U.S. Equal Employment Opportunity Commission
Federal Agency Charged Discount Shoe Chain Illegally Fired Older Workers
CHICAGO - DSW Inc., with over 10,000 employees nationwide, will pay $900,000 to end an age discrimination lawsuit brought by the U.S. Equal Employment Opportunity Commission (EEOC), the federal agency announced today.
The EEOC had charged that DSW, formerly known as Designer Shoe Warehouse, discriminated against seven former management employees in its Midwest Region and a class of former employees, by firing employees over the age of 40 years old during a "reduction in force." The EEOC said the company terminated older employees because of their age and retaliated against certain employees who opposed orders to discriminate against older workers. The EEOC's complaint covered DSW's field personnel in DSW's Midwest Region and DSW's Corporate Home Office employees.
The EEOC's lawsuit was brought under the Age Discrimination in Employment Act of 1967 (ADEA), which prohibits age discrimination in employment. The EEOC filed suit after first attempting to reach a pre-litigation settlement through its statutory conciliation process. The case, EEOC v. DSW Inc., Civil Action No. 14-cv-07153, was filed on Sept. 15 in U.S. District Court for the Northern District of Illinois, Eastern Division. EEOC Trial Attorneys Jeanne Szromba and Laura Feldman and Supervisory Trial Attorney Diane Smason litigated the case on behalf of the government.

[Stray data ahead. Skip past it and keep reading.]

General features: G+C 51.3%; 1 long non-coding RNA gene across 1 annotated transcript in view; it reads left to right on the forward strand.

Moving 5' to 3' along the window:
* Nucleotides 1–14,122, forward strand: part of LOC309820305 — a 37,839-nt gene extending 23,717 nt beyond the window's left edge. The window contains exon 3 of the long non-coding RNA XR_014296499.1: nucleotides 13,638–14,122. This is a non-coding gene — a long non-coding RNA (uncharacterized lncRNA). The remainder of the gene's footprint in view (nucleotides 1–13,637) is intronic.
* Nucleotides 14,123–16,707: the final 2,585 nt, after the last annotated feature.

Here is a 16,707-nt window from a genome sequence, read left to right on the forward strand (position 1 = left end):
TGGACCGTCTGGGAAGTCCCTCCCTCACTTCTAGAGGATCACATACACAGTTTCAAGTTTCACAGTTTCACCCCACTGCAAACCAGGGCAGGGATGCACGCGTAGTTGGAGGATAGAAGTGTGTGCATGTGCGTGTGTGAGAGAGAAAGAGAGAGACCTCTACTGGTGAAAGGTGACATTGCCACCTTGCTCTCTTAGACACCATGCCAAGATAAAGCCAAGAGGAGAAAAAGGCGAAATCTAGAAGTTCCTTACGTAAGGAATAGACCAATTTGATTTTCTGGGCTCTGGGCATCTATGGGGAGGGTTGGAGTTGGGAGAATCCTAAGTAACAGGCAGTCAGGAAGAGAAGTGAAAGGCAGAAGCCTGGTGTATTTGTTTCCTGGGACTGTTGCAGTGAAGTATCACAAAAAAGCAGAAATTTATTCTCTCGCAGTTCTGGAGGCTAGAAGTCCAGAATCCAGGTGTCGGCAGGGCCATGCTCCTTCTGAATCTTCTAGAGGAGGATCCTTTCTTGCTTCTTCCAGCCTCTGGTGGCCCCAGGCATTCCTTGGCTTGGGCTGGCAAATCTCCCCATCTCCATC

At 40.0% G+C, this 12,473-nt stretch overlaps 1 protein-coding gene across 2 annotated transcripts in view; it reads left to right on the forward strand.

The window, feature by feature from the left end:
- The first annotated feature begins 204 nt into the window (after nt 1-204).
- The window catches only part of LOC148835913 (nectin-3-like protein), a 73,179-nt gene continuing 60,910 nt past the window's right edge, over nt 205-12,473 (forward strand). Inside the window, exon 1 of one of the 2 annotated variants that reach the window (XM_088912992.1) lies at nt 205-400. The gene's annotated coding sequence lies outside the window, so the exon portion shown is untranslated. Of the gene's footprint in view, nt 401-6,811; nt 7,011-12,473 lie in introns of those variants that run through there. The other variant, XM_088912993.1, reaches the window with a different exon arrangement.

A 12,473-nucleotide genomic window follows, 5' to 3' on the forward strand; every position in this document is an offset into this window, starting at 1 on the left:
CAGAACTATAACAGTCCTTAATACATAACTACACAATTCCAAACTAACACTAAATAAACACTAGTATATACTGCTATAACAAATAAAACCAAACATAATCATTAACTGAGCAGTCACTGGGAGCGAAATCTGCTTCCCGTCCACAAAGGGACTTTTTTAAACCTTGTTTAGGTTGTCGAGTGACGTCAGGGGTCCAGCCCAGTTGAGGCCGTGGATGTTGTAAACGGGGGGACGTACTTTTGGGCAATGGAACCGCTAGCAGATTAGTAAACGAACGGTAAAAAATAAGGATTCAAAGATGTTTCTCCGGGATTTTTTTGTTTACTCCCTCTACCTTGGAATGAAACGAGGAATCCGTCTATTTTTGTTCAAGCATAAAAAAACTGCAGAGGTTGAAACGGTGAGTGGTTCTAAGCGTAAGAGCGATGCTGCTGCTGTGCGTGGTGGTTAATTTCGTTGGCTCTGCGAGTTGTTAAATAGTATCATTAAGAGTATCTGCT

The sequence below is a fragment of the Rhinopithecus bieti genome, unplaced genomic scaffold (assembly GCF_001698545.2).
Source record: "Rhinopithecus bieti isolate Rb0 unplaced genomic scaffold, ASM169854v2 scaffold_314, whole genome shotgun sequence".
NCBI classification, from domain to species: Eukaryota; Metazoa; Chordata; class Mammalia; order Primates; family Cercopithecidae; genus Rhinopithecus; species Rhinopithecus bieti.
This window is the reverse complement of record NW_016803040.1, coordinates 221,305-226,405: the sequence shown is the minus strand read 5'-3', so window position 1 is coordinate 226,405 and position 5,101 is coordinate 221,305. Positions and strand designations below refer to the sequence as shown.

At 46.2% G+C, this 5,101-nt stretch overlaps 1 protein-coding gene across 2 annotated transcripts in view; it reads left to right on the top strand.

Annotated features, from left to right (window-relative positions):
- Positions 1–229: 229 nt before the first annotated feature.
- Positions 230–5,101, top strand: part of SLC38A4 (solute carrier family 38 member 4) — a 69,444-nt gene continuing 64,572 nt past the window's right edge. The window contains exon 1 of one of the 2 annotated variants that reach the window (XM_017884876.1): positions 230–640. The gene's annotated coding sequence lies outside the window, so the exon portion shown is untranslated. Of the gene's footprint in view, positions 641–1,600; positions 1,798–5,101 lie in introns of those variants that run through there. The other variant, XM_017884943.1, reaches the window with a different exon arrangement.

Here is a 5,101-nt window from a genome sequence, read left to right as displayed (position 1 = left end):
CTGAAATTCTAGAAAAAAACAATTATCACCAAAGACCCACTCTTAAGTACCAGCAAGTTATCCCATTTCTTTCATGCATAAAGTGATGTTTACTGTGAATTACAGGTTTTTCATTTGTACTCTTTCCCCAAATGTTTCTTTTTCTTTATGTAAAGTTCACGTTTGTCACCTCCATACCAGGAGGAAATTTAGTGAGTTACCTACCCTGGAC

DSW opted for a negotiated end to the case with EEOC immediately after the lawsuit was filed. U.S. District Court Judge Gary Feinerman of the Northern District of Illinois entered a consent decree resolving the lawsuit on Sept. 19, less than a week after the case was filed. The decree provides $900,000 in monetary relief to the victims and requires DSW to report to the EEOC for the next three years on all employee complaints of age discrimination arising out of the regions covered by the decree. The company must also train all its employees in these locations on the prevention and eradication of age discrimination, and also revise its anti-discrimination policy.
"Age discrimination is a real problem in employment today," said the EEOC district director in Chicago, John Rowe, who managed the EEOC's administrative investigation of the charges of discrimination underlying the lawsuit. "Too many employers fail to see the value of the experienced portion of their workforce. But when an employer charged with such discrimination works with the EEOC to fix the problem, everyone wins."
John Hendrickson, the EEOC's regional attorney in Chicago, said, "We're pleased that DSW worked to resolve this suit so quickly, without the need to go through expensive and time-consuming litigation. Instead, DSW chose to focus on making changes in its workplace and compensating victims. As a result, the day when those put out of work are compensated and the day when DSW is able to again focus 100% on its business will be here sooner rather than later."
EEOC's Chicago District Office is responsible for processing charges of discrimination, administrative enforcement, and the conduct of agency litigation in Illinois, Wisconsin, Minnesota, Iowa, and North and South Dakota, with Area Offices in Milwaukee and Minneapolis.
EEOC is responsible for enforcing federal laws against employment discrimination. Further information is available at www.eeoc.gov.